In the cloud technology arena, Software as a Service (SaaS) is quickly becoming the preferred way to consume applications for many businesses.The takeaway for the businesses are in the advantages that come with SaaS which are: low up-front costs, accessibility, scalability, quick setup and deployment among many other advantages. Though, among the key concerns that SaaS brings with it are of security. In this blog we talk about our team's approach to reducing Backup Ninja's security vulnerabilities.
For a long time, application security has been bogged down by the challenge of software developers not effectively working with security teams and vice versa. Considering this challenge, it has brought about an industry wide initiative to mobilize security teams to work proactively with software developers when building applications - commonly referred to as shifting left - which I mentioned in a previous blog. Also, other buzzwords like DevSecOps have also come up with the notion of having development, security and operations teams working together; that is, following the upsurge of many organizations shifting towards a DevOps culture.
These buzzwords, shifting left and DevSecOps, have come up as a result of the need to see security and application teams work together to find and reduce security defects on applications way earlier in the application development lifecycle. The point of all this is that, in the past, not "shifting left" has brought about the sheer amount of software vulnerabilities - being exploited in the wild - that we hear and see everyday; simply because a lot of software is being built with security defects due to the varying security awareness levels among developers. Question is then, how do we begin to shift left? We look into the activities and controls that can help in building a secure SaaS application in the next section. But even before, we list four questions that should be answered when thinking about securely building a SaaS application.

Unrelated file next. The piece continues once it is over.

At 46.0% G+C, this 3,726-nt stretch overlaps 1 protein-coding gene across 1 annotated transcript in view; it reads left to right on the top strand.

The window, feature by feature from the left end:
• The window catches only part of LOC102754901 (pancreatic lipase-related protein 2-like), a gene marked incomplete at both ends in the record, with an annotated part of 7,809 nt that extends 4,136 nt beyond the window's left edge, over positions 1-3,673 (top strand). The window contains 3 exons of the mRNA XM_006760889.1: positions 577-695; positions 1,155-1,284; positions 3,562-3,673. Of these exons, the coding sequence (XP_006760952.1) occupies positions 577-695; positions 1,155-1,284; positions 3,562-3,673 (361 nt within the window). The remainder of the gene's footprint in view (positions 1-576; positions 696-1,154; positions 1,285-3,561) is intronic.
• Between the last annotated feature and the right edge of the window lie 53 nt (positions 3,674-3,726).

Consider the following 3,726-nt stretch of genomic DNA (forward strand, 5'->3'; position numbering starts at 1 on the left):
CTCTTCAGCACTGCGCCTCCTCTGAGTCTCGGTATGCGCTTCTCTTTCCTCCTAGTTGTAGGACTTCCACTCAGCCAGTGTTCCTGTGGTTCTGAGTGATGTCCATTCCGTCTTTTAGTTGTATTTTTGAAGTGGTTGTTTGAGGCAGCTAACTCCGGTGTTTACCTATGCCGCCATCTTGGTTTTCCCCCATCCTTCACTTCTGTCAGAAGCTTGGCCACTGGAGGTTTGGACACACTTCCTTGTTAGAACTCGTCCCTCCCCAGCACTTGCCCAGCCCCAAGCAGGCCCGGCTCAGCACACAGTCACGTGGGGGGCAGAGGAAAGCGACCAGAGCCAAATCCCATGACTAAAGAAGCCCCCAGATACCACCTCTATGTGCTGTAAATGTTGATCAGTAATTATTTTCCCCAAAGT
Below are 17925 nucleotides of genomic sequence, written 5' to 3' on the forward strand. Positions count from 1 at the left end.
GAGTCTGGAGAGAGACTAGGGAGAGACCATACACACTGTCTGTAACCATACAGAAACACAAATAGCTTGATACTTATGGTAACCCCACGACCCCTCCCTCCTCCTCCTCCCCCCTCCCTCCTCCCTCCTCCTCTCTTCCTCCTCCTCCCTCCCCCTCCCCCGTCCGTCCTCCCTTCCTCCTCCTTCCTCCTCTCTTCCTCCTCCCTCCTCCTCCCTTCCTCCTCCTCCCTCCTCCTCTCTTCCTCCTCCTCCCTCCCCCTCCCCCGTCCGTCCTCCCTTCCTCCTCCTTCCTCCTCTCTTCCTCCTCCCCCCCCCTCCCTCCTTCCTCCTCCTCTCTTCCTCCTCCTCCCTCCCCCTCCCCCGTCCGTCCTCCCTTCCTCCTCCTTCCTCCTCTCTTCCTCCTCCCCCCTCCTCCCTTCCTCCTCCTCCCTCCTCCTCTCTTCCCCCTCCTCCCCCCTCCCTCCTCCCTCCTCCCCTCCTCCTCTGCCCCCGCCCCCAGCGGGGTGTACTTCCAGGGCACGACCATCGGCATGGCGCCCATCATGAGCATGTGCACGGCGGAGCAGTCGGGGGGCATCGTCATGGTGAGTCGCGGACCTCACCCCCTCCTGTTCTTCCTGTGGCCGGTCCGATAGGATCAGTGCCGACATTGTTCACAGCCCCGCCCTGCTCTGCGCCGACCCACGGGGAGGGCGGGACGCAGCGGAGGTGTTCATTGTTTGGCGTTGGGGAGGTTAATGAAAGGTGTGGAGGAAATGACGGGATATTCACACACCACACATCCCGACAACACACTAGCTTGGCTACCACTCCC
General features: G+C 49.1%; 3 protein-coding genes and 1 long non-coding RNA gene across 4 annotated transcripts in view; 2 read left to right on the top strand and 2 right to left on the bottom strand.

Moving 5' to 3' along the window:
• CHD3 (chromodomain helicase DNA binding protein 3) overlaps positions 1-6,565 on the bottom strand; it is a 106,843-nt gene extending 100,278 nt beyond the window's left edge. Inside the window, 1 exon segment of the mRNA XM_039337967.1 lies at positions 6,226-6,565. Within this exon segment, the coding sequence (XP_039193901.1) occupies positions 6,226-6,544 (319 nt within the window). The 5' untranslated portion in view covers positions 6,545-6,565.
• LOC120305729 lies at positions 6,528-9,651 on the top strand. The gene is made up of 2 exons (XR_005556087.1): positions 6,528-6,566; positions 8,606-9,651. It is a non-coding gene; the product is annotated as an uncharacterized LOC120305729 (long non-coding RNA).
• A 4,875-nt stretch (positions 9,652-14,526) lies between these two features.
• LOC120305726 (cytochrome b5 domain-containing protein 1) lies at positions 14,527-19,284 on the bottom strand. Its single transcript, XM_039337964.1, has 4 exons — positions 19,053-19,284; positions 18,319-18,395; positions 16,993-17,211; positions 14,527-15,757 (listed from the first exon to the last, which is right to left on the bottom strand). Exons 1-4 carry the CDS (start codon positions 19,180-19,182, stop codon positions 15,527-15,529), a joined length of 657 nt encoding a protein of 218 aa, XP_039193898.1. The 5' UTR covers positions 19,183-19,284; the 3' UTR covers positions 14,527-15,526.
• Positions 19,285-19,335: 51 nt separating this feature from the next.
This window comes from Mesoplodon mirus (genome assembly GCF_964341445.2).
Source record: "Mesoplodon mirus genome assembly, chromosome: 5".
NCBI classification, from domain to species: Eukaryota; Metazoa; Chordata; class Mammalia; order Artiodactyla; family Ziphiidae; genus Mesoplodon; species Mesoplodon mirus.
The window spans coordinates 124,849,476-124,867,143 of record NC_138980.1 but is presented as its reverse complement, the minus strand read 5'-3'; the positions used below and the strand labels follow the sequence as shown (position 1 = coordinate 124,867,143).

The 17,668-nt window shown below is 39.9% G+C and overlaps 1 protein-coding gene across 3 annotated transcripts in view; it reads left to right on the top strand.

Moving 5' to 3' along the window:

1. What are we working on?
This question helps us to essentially think about the business requirements, the application design/architecture and the business logic behind the application.
2. What can go wrong?
Based on the business requirements/logic, you may need to take a risk/threat-centric approach to address what security issues might hamper the business requirements from being achieved. Threat modeling is ideal, at this stage, to be able to identify the potential security requirements to ensure the business requirements are met.
3. What can we do about it?
Following through what can go wrong, this will help us define our security controls to effectively thwart any potential security issues to enable us to achieve the security and business requirements.
4. How can we keep on improving?
It is essential to think about how to maintain and improve the security of the SaaS solution considering that we may lose the security quality due to changes in the software as we continuously develop it. Also, we may not necessarily be able to identify and cater for all the potential security issues during the first iteration when building the application.
By answering the questions above, it curates the controls and activities that are needed to secure a SaaS application. We look at the actual controls and activities that help with reducing vulnerabilities for Backup Ninja.
Reducing Backup Ninja's Vulnerabilities